Secondly, SFE has implemented improved forest management practices (IFM) to mitigate climate change, changing from logged to protected forests. Under the IFM, it plans to remove 842,000 tonnes of CO2e in the long run, approximately in 35 years, using 16,500 hectares of forest, expecting an estimated 1.5 tonnes of CO2e per hectare per year.
All these activities led to higher additional carbon sequestration compared to direct and indirect emissions. Based on the same outcomes, the organisation can now claim that it is carbon neutral using this insetting approach.
"While the forests under our care absorb carbon dioxide, we did not account for these results in the context in which they were included in the state balance sheet. As a company that owns half of Lithuania's forests, we began evaluating our activities' emissions and devised a long-term plan to reduce the amount of CO2,” stated Valdas Kaubrė, Director General of SFE.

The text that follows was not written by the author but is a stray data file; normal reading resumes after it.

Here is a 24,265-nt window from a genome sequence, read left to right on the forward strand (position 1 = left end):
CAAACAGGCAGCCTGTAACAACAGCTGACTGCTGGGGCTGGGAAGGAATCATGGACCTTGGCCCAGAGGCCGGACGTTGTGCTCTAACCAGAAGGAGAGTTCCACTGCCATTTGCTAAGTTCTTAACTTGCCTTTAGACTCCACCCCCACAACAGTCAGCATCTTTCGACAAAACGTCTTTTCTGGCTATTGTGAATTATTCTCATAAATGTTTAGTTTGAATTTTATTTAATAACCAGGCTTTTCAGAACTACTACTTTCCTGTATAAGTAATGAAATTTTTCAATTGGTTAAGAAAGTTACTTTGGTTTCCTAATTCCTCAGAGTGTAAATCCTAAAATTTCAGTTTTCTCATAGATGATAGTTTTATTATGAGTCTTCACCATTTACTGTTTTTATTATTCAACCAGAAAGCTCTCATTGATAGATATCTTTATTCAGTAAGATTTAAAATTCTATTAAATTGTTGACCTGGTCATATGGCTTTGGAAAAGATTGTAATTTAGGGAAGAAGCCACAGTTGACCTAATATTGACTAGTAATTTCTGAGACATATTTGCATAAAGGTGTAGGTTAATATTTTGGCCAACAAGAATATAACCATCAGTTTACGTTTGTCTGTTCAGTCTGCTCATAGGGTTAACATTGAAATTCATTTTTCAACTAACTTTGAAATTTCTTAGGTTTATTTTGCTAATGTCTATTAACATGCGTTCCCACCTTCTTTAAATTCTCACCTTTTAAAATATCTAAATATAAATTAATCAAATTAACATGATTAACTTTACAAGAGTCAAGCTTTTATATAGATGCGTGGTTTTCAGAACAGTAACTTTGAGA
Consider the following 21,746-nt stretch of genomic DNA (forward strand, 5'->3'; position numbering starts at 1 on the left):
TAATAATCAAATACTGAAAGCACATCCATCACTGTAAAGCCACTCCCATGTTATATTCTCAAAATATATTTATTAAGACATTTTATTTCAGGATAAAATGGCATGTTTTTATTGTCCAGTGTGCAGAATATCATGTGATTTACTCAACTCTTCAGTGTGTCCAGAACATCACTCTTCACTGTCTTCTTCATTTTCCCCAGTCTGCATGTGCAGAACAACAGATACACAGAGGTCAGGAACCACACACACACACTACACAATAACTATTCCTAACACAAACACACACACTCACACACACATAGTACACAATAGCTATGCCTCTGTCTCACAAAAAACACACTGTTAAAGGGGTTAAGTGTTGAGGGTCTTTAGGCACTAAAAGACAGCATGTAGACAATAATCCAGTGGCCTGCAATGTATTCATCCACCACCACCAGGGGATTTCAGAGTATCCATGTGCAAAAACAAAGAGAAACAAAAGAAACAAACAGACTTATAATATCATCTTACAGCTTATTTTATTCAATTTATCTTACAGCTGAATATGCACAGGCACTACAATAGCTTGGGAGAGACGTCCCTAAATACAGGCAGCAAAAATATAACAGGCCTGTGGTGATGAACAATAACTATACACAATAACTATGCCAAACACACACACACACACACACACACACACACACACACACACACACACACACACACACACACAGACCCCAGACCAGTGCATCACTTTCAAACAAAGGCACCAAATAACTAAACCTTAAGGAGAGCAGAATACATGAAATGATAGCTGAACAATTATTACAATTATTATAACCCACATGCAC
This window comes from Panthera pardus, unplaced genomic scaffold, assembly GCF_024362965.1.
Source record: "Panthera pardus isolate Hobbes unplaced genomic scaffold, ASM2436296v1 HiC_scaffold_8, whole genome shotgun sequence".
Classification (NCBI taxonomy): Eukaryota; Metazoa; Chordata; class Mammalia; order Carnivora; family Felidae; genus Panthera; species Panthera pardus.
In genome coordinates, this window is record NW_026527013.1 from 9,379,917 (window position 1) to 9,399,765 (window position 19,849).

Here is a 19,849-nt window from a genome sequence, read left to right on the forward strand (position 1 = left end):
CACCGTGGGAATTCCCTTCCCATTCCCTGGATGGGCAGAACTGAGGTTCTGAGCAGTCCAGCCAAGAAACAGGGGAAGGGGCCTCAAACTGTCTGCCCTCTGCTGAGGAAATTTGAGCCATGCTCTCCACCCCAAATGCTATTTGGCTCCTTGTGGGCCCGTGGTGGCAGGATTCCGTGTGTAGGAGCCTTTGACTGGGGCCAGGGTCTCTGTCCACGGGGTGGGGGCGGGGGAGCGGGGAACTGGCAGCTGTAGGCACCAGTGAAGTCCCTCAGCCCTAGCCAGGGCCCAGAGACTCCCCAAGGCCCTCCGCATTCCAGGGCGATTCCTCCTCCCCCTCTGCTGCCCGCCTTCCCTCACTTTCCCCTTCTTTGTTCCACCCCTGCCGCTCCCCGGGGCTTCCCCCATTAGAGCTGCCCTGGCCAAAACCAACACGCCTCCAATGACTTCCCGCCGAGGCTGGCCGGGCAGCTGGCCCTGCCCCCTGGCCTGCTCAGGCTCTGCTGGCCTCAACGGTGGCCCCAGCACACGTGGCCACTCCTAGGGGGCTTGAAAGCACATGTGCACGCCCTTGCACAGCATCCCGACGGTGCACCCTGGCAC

Not limiting to this, SFE is also exploring new areas for carbon storage in the coming year, such as wetlands and ecosystem restoration activities, and so on.
"Forests are our climate safeguard. They play a vital role in the carbon cycle by stabilising the climate, regulating ecosystems and protecting biodiversity. These additionalities by SFE will help increase GHG absorption in the forest areas and promote the carbon sequestration process,” said Pablo Rodriguez Noriega, Carbon Project Manager at Preferred by Nature.
About the CFM Standard
Preferred by Nature has developed the CFM Support and Verification Programme to support any organisation seeking to implement credible and responsible climate actions.